The economy has recovered since then. However, the practice of hiring interns to work for no or almost no compensation persists.

Employers vs. paid entry-level workers

Today’s millennials are highly educated, much more so than any previous generation. They also have access to the internet, which is an almost-endless library of information. Consequently, most millennials make for skilled, knowledgeable, and capable workers (who aren’t too keen on offering such skills for free). Most students and recent grads can do an entry-level job without breaking a sweat.  

Employers are aware of this fact. They know they could just hire an unpaid intern to do entry-level work, unfortunately. This saves them from having to hire a “real” worker – someone who requires wages, health insurance, pension plans, and other perks.  

Recruitment costs

The vast majority of employers are not looking to profit from this, but some are.   Additionally, recruiting itself is expensive. In the UK, using a recruitment agency to find a worker generally costs 10-30% of that worker’s annual salary, which works out to approximately £2,500 – £5,000.

In the US, the average cost-per-hire is around $ 3,000-4,000. And that’s just the recruitment cost for one person.

Recruitment cost

*2020 Benchmark Report by Yello

Afterwards, the company has to pay the worker, then pay for onboarding – and if the worker is from overseas, the company may have to help with visas and assist with finding accommodation and so on. Of course, there’s always a chance that the worker turns out to be a bad fit down the road and has to be terminated.

Many unpaid internships are illegal 

The legality of unpaid internships is harsh terrain to navigate. Here’s the problem: there is a high chance that an unpaid internship offer is NOT legal! 

Why? Well, interns have rights, just like other workers. However, it’s a fact that both employers and interns aren’t always aware of said rights. According to research, as many as half of all employers are unaware that unpaid internships are illegal

That means that your prospective employer might offer you a full-time job disguised as an internship out of ignorance. When is an internship illegal? If you can be classified as a worker but aren’t getting paid, it’s illegal.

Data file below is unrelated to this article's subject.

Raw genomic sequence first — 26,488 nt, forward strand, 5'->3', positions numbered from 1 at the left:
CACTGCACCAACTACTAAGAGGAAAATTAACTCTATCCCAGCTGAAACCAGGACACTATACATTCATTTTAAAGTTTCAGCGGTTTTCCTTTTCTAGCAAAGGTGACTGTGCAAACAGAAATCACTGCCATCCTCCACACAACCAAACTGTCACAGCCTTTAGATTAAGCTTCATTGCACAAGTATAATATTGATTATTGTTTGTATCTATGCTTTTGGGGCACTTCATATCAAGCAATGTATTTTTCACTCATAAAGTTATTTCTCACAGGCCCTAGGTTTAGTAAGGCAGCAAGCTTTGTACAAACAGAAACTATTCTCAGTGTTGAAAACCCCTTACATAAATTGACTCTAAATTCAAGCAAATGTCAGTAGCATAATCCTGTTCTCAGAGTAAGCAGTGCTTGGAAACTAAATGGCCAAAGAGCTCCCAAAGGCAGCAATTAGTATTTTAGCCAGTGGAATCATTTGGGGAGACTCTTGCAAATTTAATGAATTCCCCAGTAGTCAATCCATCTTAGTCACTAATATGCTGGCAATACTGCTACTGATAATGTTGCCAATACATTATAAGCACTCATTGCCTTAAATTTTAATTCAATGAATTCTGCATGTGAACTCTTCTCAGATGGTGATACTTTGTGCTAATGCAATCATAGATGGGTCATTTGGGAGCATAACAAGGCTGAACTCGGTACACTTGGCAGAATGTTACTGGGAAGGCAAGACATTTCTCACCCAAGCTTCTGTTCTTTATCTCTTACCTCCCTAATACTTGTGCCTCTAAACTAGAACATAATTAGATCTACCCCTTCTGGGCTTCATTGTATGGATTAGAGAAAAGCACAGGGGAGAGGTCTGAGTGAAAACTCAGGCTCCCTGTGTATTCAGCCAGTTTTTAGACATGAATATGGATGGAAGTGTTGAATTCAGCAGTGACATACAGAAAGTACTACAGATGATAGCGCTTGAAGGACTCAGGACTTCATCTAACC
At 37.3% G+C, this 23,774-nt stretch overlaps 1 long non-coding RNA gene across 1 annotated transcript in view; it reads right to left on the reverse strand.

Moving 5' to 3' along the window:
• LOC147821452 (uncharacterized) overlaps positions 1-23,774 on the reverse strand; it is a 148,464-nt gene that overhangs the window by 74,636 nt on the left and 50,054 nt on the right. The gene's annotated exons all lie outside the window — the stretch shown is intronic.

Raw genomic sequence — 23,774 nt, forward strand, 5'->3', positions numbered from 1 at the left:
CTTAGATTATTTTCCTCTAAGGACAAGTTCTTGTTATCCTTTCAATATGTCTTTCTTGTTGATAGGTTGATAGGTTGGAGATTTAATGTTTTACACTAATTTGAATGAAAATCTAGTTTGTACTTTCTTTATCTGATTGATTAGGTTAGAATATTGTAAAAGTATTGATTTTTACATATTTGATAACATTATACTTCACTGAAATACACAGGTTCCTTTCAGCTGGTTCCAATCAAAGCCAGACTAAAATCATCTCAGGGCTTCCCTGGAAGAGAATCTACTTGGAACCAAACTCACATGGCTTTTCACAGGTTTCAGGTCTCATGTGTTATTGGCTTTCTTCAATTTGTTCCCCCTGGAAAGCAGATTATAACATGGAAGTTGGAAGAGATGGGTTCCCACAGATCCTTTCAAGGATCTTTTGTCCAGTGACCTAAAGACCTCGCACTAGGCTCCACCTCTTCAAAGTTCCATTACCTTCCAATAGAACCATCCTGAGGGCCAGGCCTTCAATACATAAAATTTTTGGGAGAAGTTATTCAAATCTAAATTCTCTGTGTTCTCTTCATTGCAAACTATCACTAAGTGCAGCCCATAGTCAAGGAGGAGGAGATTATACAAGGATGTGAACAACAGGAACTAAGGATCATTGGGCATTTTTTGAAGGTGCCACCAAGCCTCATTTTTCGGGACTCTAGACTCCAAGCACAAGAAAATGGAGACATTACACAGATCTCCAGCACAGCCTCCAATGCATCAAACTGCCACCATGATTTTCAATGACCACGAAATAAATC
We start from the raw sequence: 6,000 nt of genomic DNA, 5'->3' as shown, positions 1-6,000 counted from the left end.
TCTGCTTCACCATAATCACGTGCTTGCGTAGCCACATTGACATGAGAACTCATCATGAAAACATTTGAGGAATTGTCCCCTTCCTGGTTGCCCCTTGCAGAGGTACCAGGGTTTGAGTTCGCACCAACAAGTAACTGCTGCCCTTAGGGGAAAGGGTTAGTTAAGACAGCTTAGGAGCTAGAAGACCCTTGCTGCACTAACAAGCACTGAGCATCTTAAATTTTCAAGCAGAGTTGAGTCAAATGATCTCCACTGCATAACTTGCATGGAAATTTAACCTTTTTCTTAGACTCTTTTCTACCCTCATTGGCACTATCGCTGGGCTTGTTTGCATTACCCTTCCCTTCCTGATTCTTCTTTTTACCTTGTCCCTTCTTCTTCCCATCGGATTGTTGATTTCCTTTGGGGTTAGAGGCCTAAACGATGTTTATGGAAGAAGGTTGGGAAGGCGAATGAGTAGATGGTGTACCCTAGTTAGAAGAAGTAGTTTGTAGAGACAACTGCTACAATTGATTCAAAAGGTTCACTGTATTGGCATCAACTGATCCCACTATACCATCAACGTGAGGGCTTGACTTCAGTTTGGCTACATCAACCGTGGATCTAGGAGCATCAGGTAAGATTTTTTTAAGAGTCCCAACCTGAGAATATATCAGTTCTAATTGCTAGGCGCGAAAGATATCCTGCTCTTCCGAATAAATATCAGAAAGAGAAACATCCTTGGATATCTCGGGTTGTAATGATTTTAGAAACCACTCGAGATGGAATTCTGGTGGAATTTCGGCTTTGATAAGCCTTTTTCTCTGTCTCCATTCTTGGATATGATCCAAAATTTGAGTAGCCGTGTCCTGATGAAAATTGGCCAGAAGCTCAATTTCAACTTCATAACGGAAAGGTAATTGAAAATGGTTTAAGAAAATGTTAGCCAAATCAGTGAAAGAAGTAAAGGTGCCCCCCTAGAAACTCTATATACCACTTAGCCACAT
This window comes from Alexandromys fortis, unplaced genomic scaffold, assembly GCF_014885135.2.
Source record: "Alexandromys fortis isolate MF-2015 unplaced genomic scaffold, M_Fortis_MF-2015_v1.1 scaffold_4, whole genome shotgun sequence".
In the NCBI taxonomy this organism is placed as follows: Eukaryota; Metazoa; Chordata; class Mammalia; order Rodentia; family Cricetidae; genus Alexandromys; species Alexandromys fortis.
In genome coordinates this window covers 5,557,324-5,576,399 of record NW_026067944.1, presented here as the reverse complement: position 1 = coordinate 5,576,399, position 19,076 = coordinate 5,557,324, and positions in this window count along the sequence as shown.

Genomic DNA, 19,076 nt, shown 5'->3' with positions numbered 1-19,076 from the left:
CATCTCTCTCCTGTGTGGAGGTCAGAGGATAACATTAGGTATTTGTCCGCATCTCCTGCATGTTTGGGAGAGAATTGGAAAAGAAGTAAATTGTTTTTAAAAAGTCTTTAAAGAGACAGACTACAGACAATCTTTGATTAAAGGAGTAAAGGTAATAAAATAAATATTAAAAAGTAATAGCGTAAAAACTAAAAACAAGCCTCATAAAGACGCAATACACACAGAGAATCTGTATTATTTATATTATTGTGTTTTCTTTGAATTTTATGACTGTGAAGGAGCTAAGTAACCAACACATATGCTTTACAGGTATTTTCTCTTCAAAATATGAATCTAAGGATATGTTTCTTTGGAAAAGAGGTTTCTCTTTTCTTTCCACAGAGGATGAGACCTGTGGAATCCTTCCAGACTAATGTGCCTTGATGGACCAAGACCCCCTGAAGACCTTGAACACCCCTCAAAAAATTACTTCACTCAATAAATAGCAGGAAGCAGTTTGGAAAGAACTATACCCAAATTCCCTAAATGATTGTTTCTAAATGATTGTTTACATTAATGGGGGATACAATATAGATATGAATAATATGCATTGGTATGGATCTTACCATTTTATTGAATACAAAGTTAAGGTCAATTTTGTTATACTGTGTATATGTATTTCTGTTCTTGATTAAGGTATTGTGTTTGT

Of course, ignorance doesn’t work as an excuse when it comes to law. Interns have begun suing their employers for compensation, sometimes years after they did the internship. 

We suspect that the majority of interns, however, won’t make a fuss. They’d rather just grin and bear it. It’s not forever, after all. If you’re in this position and want our advice, don’t hesitate to reach out for help to figure out your next move.

Don’t forget, you are always in demand somewhere, sometimes more than you suspect! 

But just as there are negatives, there are also positives! Regardless of if your internship is an unpaid one, you can still find ways to make the most out of it and reap the many benefits it brings. Let’s dive in.


Unpaid internships are often more flexible when it comes to working hours. Usually, when working, an employer dictates the hours but when you are not compensated, you have more bargaining power and can choose more flexible hours. 

Overall, an unpaid internship comes with lower mutual expectations, which can be a great thing if you have long class schedules or exams coming up, for example, or if you’re not comfortable with the quantity or quality of work.

Fuel for your passion

The dream job, we’ve all got one. If you don’t have one at the moment, you’ll certainly start yearning once you’ve gotten into the job market. But those dream jobs are often hard to come by, especially in high-demand industries that are filled to the brim with people clambering for a position at the top companies.